Meanwhile, during rest periods, the major recalls more and more of his life with Luisa, especially their quarrels over love and work, and over sexual and social roles. In fin de siecle Paris, the hidebound traditions of the 19th century are gradually being swept away. The major remembers the night he and Luisa attended a raucous performance of Alfred Jarry’s parodic black comedy “Ubu Roi.” Meanwhile, their intimate life grows increasingly complex and kinky. Luisa sees the world as “a hell of circles, and each one of us is trapped in a different one. Millions of circles, millions of damned souls.” She hates living in her “Quai d’Orleans” world while the major yearns for his “wires and sparks.” This beautiful young woman desperately wants to escape from what the world constrains her to be. And eventually she does.
Similarly, the major absolutely must fulfill his own destiny, and that means adventure at the ends of the Earth. At one point, the three aeronauts, having landed their balloon, are suddenly attacked by killer whales, which, mistaking them for seals, ram the ice and try to knock the explorers into the freezing water. Like all the polar scenes of “The Balloonist,” these pages are vividly realistic.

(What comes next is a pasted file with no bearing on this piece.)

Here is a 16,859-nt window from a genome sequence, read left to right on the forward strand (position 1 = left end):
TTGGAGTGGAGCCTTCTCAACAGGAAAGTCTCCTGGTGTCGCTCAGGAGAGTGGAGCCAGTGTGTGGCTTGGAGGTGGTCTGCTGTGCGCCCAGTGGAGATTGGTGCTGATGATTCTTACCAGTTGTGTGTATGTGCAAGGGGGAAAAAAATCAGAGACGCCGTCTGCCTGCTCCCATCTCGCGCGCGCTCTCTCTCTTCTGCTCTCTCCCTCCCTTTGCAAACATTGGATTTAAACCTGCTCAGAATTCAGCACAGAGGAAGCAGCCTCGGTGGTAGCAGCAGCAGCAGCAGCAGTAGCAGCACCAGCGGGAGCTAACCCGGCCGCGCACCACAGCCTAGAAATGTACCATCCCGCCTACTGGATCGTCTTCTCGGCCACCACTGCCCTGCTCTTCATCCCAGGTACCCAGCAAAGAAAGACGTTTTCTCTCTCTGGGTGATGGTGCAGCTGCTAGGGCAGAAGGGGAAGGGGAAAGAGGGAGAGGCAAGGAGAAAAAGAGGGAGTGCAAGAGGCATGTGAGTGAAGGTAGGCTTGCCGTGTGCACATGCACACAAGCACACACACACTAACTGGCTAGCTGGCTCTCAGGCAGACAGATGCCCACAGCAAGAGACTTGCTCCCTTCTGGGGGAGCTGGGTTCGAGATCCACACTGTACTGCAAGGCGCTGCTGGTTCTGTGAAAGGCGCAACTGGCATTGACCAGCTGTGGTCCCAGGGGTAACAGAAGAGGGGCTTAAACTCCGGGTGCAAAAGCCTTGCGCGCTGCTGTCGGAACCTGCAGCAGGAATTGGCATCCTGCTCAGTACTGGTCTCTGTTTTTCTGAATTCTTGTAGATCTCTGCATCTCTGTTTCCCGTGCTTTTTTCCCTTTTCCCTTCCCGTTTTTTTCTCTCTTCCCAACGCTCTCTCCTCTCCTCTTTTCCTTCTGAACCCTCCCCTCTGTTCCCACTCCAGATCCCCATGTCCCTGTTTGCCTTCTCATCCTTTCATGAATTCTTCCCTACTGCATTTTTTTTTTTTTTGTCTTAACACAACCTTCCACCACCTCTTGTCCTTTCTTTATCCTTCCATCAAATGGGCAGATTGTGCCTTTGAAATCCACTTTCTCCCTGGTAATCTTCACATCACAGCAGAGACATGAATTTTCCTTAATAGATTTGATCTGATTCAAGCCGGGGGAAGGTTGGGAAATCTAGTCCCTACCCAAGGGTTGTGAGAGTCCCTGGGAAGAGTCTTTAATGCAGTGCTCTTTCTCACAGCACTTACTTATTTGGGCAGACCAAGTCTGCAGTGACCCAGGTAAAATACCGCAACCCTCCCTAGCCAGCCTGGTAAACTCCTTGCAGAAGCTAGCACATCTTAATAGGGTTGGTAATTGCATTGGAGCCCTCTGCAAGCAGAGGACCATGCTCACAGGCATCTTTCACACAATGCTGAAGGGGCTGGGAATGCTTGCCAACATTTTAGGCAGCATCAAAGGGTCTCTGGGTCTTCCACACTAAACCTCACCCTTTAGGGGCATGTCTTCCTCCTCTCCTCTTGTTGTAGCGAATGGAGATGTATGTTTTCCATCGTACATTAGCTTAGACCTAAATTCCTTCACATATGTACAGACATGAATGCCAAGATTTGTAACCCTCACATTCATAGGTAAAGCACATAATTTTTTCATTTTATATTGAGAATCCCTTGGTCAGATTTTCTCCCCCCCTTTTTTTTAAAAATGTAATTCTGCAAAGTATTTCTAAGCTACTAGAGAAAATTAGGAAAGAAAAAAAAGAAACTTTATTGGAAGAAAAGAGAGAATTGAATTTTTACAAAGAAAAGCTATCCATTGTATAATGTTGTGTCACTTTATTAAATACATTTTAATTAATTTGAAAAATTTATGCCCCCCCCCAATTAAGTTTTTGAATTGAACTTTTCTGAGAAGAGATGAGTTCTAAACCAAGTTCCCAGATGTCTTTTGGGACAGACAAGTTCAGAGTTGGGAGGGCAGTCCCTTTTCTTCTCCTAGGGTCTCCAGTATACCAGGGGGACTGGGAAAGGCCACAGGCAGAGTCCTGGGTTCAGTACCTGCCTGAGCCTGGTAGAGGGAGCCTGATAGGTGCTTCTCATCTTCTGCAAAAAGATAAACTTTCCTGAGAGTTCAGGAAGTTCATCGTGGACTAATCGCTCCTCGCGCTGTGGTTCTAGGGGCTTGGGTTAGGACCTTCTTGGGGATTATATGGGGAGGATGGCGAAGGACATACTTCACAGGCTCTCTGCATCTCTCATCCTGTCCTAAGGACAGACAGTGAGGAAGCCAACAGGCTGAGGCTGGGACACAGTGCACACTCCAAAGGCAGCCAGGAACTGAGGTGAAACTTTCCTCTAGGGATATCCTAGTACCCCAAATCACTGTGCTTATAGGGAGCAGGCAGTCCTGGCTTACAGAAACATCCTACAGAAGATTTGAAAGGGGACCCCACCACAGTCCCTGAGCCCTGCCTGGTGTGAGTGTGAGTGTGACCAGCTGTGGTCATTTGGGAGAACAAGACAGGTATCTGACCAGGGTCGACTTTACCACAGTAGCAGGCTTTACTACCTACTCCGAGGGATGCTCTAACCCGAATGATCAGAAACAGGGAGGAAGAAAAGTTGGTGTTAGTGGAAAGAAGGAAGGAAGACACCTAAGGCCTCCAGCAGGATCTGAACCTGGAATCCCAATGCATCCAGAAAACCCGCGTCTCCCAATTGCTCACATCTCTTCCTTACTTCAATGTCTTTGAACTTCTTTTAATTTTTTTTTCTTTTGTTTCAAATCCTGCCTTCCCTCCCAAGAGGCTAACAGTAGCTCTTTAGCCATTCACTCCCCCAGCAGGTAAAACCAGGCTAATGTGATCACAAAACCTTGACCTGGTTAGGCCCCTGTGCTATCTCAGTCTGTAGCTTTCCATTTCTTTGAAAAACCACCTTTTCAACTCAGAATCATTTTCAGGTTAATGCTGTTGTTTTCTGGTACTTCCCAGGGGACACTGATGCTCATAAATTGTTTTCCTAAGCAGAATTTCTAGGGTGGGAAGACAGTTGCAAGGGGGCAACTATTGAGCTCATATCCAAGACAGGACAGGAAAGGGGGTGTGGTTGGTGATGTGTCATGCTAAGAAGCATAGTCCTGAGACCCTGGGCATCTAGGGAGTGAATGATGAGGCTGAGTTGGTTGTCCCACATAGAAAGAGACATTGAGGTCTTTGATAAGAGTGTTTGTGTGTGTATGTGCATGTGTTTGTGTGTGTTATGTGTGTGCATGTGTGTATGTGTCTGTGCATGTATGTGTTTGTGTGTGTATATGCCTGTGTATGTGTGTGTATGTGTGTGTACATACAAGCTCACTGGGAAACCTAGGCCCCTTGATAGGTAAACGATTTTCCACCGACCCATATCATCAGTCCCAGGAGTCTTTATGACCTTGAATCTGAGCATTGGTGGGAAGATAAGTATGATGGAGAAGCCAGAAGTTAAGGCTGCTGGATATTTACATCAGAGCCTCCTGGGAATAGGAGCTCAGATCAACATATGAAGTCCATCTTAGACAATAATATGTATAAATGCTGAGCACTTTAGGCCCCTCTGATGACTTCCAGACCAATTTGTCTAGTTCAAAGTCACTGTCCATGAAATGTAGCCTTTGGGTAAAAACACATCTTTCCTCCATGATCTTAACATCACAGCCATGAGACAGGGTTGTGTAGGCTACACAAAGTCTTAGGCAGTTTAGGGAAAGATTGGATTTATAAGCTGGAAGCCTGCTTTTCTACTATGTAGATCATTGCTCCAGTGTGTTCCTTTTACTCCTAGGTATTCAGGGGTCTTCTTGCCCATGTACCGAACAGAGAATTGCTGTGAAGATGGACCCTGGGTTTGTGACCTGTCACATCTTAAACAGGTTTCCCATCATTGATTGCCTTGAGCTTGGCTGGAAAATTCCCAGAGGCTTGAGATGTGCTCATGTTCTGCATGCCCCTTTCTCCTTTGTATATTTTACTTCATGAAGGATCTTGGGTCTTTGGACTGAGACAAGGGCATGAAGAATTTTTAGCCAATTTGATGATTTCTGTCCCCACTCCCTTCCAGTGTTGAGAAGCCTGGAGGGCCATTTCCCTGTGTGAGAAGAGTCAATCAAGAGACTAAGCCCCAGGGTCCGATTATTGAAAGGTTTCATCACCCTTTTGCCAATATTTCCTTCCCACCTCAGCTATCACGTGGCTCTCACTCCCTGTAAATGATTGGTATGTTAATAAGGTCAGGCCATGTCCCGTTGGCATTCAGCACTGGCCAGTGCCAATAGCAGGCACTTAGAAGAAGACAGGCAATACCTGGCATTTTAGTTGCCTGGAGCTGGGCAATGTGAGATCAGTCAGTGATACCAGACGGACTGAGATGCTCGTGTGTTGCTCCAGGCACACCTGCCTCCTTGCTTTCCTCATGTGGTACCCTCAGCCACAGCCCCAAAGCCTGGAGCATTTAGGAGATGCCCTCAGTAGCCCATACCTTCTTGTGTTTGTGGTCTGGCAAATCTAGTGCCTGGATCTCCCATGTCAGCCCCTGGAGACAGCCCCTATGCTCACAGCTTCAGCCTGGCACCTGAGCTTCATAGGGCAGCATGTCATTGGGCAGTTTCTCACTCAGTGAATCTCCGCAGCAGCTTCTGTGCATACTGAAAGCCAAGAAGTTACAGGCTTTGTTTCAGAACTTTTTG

Thematically, however, the novel always returns to the question of identity, of how each of us is frozen, trapped in the ice of social and sexual conventions. As Luisa tells the major: “What I wanted — what we wanted — was to make a world that we could both inhabit. That would be both yours and mine.”
While the comparison to Verne is inevitable in any novel called “The Balloonist,” there is a hard, crystalline quality, reminiscent of Rilke’s poetry, to Harris’ bleakly exhilarating vision. Little wonder that the major reformulates the famous opening line of Rilke’s first “Duino Elegy” into a declaration about the empty frozen north: “No one among the angelic orders will hear us if we cry out.”
Every so often, one discovers a novel that simply stays with you, that haunts your imagination for days after it’s closed and put back on the shelf. “The Balloonist” is that kind of book. It is also perfect reading for winter.
Michael Dirda reviews books weekly for The Washington Post.
©2013, Washington Post Book World Service/Washington Post Writers GroupWait, before you go…